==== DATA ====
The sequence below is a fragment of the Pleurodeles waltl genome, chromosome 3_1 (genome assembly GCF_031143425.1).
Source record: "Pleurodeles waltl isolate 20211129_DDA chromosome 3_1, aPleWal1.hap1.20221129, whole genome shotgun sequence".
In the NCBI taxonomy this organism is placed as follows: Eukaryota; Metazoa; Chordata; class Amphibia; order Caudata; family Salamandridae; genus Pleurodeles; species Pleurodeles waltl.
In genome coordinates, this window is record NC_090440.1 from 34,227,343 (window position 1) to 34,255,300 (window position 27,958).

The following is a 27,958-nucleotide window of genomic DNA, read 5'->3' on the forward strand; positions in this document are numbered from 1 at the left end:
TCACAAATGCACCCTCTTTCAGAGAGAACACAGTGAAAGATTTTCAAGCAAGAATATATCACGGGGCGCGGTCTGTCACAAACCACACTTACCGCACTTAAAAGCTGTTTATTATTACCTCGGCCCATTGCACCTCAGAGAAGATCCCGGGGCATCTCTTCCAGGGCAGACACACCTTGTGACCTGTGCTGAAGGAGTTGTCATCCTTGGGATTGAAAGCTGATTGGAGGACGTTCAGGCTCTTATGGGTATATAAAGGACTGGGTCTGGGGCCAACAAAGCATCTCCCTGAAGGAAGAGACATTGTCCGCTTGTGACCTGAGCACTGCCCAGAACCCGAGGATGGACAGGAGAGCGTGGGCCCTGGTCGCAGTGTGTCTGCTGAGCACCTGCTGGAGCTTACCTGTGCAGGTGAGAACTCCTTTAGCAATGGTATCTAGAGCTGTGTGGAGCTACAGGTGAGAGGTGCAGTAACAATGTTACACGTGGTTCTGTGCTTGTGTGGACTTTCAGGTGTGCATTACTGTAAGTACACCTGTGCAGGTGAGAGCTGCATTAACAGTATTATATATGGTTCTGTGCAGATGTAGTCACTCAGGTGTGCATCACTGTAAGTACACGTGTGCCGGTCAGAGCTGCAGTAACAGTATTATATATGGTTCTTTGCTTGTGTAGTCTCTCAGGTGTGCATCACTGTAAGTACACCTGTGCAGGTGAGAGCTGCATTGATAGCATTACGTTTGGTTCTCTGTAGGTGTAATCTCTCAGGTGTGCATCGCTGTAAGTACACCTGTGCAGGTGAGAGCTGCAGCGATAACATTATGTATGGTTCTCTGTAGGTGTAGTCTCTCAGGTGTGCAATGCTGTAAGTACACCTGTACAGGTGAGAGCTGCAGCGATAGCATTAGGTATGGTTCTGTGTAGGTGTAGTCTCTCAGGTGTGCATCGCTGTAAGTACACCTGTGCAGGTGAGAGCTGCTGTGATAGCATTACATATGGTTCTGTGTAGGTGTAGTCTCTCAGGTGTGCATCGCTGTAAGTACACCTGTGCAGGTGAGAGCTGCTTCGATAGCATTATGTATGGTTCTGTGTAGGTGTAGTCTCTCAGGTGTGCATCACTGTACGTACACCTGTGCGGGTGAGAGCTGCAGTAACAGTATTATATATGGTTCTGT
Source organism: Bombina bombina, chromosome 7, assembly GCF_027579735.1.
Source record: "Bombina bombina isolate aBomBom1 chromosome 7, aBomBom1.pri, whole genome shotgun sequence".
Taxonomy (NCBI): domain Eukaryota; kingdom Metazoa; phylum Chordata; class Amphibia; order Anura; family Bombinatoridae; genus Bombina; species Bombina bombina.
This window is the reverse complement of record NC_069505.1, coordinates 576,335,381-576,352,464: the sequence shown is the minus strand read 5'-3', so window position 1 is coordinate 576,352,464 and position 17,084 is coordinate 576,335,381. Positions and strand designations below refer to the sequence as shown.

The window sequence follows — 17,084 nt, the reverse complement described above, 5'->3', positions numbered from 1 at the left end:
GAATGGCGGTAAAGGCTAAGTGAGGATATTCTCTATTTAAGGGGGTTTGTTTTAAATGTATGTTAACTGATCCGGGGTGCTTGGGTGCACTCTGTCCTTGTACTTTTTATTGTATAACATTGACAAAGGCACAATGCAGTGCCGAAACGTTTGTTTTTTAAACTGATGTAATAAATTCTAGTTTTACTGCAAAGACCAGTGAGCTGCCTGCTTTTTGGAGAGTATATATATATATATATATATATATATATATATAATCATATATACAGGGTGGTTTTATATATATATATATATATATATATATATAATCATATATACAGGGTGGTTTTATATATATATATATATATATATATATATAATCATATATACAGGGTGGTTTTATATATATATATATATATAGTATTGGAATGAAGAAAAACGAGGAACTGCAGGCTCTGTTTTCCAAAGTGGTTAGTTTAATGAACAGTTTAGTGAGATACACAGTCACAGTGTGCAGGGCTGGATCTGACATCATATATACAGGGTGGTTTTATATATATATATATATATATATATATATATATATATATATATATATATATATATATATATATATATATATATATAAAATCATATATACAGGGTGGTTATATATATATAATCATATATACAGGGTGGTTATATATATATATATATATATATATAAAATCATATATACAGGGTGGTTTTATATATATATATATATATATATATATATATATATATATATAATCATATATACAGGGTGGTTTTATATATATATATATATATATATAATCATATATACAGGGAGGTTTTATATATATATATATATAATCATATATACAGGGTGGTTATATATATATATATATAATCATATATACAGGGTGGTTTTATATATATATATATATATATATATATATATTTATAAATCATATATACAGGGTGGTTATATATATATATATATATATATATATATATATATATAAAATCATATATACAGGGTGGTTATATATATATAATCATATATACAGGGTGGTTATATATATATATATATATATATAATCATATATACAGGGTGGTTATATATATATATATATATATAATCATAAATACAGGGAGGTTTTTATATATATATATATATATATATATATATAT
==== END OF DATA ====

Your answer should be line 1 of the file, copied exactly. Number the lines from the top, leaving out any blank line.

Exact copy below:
The sequence below is a fragment of the Pleurodeles waltl genome, chromosome 3_1 (genome assembly GCF_031143425.1).